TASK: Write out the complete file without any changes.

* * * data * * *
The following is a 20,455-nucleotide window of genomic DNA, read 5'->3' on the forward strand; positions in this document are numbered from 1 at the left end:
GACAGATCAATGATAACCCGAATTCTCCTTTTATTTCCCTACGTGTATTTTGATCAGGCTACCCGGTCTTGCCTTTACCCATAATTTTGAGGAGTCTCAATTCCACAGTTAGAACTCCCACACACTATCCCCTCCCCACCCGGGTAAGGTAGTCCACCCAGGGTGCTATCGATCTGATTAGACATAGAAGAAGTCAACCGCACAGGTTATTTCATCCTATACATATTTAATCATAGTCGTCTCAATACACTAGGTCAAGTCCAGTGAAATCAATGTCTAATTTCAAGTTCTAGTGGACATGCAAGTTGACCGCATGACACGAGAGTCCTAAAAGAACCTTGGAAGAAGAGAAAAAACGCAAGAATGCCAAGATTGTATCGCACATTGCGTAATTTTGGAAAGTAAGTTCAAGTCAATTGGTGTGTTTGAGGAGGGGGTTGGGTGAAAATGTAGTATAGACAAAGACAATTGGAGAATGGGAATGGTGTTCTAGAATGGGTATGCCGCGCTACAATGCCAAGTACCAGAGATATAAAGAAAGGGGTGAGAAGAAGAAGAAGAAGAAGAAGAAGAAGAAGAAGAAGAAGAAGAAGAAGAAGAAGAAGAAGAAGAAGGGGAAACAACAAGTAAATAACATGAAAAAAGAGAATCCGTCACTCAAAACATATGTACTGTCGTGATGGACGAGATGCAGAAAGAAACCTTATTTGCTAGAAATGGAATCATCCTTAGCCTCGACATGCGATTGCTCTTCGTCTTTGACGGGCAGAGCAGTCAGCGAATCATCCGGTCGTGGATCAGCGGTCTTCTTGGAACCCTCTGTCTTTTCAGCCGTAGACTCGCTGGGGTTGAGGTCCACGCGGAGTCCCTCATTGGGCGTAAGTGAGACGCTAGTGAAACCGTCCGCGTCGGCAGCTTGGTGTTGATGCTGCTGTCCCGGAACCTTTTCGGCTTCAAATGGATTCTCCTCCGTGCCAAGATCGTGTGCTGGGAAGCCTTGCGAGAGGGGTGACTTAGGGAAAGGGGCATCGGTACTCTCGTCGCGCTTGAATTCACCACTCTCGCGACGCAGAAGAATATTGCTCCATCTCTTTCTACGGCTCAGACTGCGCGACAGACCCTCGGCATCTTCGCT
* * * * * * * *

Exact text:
The following is a 20,455-nucleotide window of genomic DNA, read 5'->3' on the forward strand; positions in this document are numbered from 1 at the left end:
GACAGATCAATGATAACCCGAATTCTCCTTTTATTTCCCTACGTGTATTTTGATCAGGCTACCCGGTCTTGCCTTTACCCATAATTTTGAGGAGTCTCAATTCCACAGTTAGAACTCCCACACACTATCCCCTCCCCACCCGGGTAAGGTAGTCCACCCAGGGTGCTATCGATCTGATTAGACATAGAAGAAGTCAACCGCACAGGTTATTTCATCCTATACATATTTAATCATAGTCGTCTCAATACACTAGGTCAAGTCCAGTGAAATCAATGTCTAATTTCAAGTTCTAGTGGACATGCAAGTTGACCGCATGACACGAGAGTCCTAAAAGAACCTTGGAAGAAGAGAAAAAACGCAAGAATGCCAAGATTGTATCGCACATTGCGTAATTTTGGAAAGTAAGTTCAAGTCAATTGGTGTGTTTGAGGAGGGGGTTGGGTGAAAATGTAGTATAGACAAAGACAATTGGAGAATGGGAATGGTGTTCTAGAATGGGTATGCCGCGCTACAATGCCAAGTACCAGAGATATAAAGAAAGGGGTGAGAAGAAGAAGAAGAAGAAGAAGAAGAAGAAGAAGAAGAAGAAGAAGAAGAAGAAGAAGAAGAAGAAGGGGAAACAACAAGTAAATAACATGAAAAAAGAGAATCCGTCACTCAAAACATATGTACTGTCGTGATGGACGAGATGCAGAAAGAAACCTTATTTGCTAGAAATGGAATCATCCTTAGCCTCGACATGCGATTGCTCTTCGTCTTTGACGGGCAGAGCAGTCAGCGAATCATCCGGTCGTGGATCAGCGGTCTTCTTGGAACCCTCTGTCTTTTCAGCCGTAGACTCGCTGGGGTTGAGGTCCACGCGGAGTCCCTCATTGGGCGTAAGTGAGACGCTAGTGAAACCGTCCGCGTCGGCAGCTTGGTGTTGATGCTGCTGTCCCGGAACCTTTTCGGCTTCAAATGGATTCTCCTCCGTGCCAAGATCGTGTGCTGGGAAGCCTTGCGAGAGGGGTGACTTAGGGAAAGGGGCATCGGTACTCTCGTCGCGCTTGAATTCACCACTCTCGCGACGCAGAAGAATATTGCTCCATCTCTTTCTACGGCTCAGACTGCGCGACAGACCCTCGGCATCTTCGCT